He always felt guilty when he squashed bugs. He didn't know where it came from, just knew that smashing a spider or killing a fly made him experience a twinge of guilt. And flushing them down the toilet, wrapped up in their tiny burial shrouds of toilet paper did nothing to ease the feeling.
He imagined them, swirling dizzily in the suction that must have felt massive to their relatively tiny bodies, until they were pulled down through the s-bend and into the main line of the house drain--sticky, dark, only partly aqueous and mostly clogged with filth. Kitchen sink scraps, grease, fecal matter; flushed down to rot with the rest of the stuff. All these would be the last the insect or spider would see, how would their tiny soul make way to God? Would they be trapped in the sewer gas and slime, lodged in limbo?
Perhaps they became tiny ghosts. Perhaps the billion or so he had killed in his lifetime, between car travel and fly swatting had formed a virtual sea of dead insect spirits, all of them hanging about in sewer mains and car bumpers, waiting for the end of the world and the summons of the four horsemen before jumping to action.
The Native American tribes had respect for animals, apologizing to them after they killed them, believing the spirits of the dead animals would haunt them otherwise. They held the animals in reverence, and spoke to them before using them for food.
He wondered how a billion mosquito souls would feel for not being apologized to. He idly supposed it just might make an interesting B sci-fi flick, "Revenge of the Bloodletters" or some such--the swarming undead mosquitoes sucking the soul out of the poor masses at large.
He even avoided stepping on pill bugs when he left the front door in the morning--the house keys were just fresh from twisting the lock shut and he walked among them, mincing steps, trying to avoid them as they scurried along in their prehistoric exoskeletons. There were spider webs all up the length of the siding by the front door, their webs littered with corpses of gnats and mosquitoes, the victims of the porch light he switched on at night.
But the porch light trumped the pain the spider webs brought; the idea of someone breaking in to rob/kill/beat him driving him to greater fear and justification. He had cleaned them all off once, a few weeks back, but had thrown up after sweeping away their houses, his worry upsetting him so much that he had puked at work an hour later. As he recalled regrettably, he had eaten a hearty meal of ham and eggs that morning.
Another time he'd tried gardening. It was the year-before-last actually, and that time he hadn't been able to bear the thought of spraying pre-emergent insecticides; his tomatoes had lasted approximately 2 weeks into summer, and then ghosted away. The plants had gone just long enough for the swelling green fruit to start making him hope for a fresh BLT sandwich, when they began to wilt, wither and die.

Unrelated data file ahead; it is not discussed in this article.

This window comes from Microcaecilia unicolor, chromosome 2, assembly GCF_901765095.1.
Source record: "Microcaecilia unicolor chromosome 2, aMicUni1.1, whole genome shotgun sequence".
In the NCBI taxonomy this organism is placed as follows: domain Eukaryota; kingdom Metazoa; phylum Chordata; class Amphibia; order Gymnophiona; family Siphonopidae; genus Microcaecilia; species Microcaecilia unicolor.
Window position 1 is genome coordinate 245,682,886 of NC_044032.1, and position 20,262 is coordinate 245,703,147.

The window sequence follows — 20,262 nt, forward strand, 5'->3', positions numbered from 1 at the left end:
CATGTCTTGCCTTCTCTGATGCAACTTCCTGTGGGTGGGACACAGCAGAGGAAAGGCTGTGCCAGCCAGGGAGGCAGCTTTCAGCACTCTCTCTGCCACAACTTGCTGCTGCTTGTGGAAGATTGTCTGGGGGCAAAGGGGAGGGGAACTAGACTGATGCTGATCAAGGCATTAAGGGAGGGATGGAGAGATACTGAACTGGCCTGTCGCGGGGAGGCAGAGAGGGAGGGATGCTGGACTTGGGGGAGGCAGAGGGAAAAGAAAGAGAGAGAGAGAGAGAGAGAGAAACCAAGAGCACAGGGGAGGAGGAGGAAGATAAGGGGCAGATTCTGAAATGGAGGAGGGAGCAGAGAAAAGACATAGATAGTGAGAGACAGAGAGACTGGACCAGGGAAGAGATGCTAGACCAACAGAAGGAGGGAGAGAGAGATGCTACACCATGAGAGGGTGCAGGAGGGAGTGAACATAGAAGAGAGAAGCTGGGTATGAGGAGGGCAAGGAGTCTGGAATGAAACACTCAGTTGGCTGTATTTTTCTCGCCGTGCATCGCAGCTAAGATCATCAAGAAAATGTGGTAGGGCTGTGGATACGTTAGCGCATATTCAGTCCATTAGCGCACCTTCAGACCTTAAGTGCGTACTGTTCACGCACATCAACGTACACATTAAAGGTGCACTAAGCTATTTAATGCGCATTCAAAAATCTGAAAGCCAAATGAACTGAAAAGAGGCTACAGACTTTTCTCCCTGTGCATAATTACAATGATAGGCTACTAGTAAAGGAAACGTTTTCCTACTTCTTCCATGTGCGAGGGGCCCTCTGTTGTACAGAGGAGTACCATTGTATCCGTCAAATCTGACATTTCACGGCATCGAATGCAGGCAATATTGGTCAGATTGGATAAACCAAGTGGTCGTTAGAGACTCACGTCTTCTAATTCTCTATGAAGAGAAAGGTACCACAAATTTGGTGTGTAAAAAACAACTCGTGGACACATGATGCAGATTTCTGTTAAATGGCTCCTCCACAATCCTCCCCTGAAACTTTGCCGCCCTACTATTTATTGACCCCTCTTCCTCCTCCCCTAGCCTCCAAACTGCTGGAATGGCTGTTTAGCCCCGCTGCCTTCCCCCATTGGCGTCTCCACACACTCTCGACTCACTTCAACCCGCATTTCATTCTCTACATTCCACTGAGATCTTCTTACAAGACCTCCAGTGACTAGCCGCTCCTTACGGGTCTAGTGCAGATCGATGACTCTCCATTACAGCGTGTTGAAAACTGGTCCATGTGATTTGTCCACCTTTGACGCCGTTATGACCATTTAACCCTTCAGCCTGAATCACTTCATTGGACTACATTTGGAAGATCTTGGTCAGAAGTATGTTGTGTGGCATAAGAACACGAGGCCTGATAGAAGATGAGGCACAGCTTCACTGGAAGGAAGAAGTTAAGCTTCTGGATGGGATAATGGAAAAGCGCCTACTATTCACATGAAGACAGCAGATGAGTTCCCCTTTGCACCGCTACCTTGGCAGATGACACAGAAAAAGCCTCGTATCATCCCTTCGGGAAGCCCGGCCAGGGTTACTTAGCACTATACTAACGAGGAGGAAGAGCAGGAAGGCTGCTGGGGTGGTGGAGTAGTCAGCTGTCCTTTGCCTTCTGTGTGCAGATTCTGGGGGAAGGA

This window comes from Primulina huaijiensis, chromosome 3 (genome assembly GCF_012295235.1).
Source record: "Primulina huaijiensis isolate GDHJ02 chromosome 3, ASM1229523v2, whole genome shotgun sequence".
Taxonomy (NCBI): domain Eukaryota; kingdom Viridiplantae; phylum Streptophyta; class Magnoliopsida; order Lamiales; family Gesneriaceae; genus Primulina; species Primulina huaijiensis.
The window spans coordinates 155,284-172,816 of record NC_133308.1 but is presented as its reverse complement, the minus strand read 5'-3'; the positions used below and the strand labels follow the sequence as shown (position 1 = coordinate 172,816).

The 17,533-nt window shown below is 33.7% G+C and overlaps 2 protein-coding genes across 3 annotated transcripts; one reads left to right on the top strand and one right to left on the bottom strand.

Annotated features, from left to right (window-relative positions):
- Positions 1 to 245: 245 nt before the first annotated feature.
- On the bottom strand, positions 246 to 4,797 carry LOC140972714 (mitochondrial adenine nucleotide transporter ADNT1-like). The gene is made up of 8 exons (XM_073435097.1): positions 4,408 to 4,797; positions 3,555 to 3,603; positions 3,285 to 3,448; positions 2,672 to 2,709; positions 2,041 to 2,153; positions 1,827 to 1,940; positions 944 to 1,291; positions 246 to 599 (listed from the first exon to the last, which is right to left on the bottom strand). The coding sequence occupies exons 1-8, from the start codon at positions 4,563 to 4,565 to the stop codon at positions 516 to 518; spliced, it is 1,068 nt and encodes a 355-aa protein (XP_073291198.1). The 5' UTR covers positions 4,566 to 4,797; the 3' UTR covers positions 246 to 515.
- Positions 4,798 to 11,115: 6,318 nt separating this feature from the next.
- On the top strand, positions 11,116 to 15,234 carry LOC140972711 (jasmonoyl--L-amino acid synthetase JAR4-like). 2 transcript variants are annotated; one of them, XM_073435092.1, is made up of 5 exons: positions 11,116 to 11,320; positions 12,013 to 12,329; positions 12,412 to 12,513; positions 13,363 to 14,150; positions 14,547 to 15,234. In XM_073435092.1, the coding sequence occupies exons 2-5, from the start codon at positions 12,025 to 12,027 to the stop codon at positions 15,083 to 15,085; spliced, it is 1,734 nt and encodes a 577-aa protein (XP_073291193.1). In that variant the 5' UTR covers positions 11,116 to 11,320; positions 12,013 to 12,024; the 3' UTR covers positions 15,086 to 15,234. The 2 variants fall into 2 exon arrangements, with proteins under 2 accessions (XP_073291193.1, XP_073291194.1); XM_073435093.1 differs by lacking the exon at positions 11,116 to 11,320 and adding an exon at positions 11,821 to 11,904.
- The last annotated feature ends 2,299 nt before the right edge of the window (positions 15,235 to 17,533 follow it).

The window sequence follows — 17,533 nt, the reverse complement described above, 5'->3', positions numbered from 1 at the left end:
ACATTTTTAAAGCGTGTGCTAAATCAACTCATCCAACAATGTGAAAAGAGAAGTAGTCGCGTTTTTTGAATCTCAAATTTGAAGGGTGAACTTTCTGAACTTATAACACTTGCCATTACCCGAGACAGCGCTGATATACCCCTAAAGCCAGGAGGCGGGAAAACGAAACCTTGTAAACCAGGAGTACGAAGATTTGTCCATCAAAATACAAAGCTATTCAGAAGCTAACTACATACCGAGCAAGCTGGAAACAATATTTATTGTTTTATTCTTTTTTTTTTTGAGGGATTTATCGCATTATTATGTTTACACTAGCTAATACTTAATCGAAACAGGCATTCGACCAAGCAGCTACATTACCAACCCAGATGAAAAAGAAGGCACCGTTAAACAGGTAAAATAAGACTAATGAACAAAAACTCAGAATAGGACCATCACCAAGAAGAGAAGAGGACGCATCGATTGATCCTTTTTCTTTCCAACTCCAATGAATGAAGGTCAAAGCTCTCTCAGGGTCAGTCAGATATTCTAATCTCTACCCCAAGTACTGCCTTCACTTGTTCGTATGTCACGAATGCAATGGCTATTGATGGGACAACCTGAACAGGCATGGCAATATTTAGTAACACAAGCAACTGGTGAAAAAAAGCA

And like the mysterious fetus that does so well one week in a late middling term, and the next week loses the desire to live, so went his tomato plants. He'd reacted horribly when he found them limp and chewed off at ground level--he'd curled into a ball on his bedroom floor, barely able to speak into the phone and whisper that he was too ill for work that day.
It had been cutworms, he found out later, a nasty caterpillar who lived in the dirt, only emerging to climb up a plant stem and chew it's way along into developing into a moth. He'd had no heart to kill them, they deserved to live as much as he! They'd aborted his tomatoes and slaughtered his anaheim peppers and he'd still let them be, for some reason unable to squish or spray them to oblivion--he was no entymologist, no entomophobic. Perhaps he was a spectrophobic? That must explain it. He suffered from a deep seated fear of ghosts--in this case tiny insect ghosts--and was so scared about it he immediately took action.
Last week, he killed a wood roach and an earwig, and he apologized to them, trembling out in broken tones which they did not know and could never hope to understand as he crushed the life out of their bodies. Those two had found their miserable way into his condo; he found them in the kitchen, scurrying across the floor. Indoor bugs crossed the line after crossing the threshold, and were fair, albeit painful, game.
What a strange man I am he thought. I am so because I give a damn about bugs, yet don't give a shit about my illegal immigrant neighbor, nor the old Mandarin guy two doors down who's cooking always makes my allergies act up.
It was always the little things that mattered to Mallory James Montblanc, the mundane tiny moments, the squashing of bugs; he found definition in these empty spaces. He busied himself worrying about things like this that really didn't matter, because he was afraid of the greater larger universe all around him. His real phobia was not due to bugs; no, his real bare-bones-truthful shake-you-to-the-core terror was that he had no control over anything. Bugs were merely a cover-up, a strange obsession, a curious footnote in his neat-freak world.
What he didn't know was that God had something more in store for him. He didn't comprehend that also very soon He was going to shake him enough to see it. God was going to throw his life into turmoil, twist him up, wring him out, throw him on the rack and break him and make him see. make him reach past all the bugs and straightened pencils in their cubby by the phone. God had plans for James.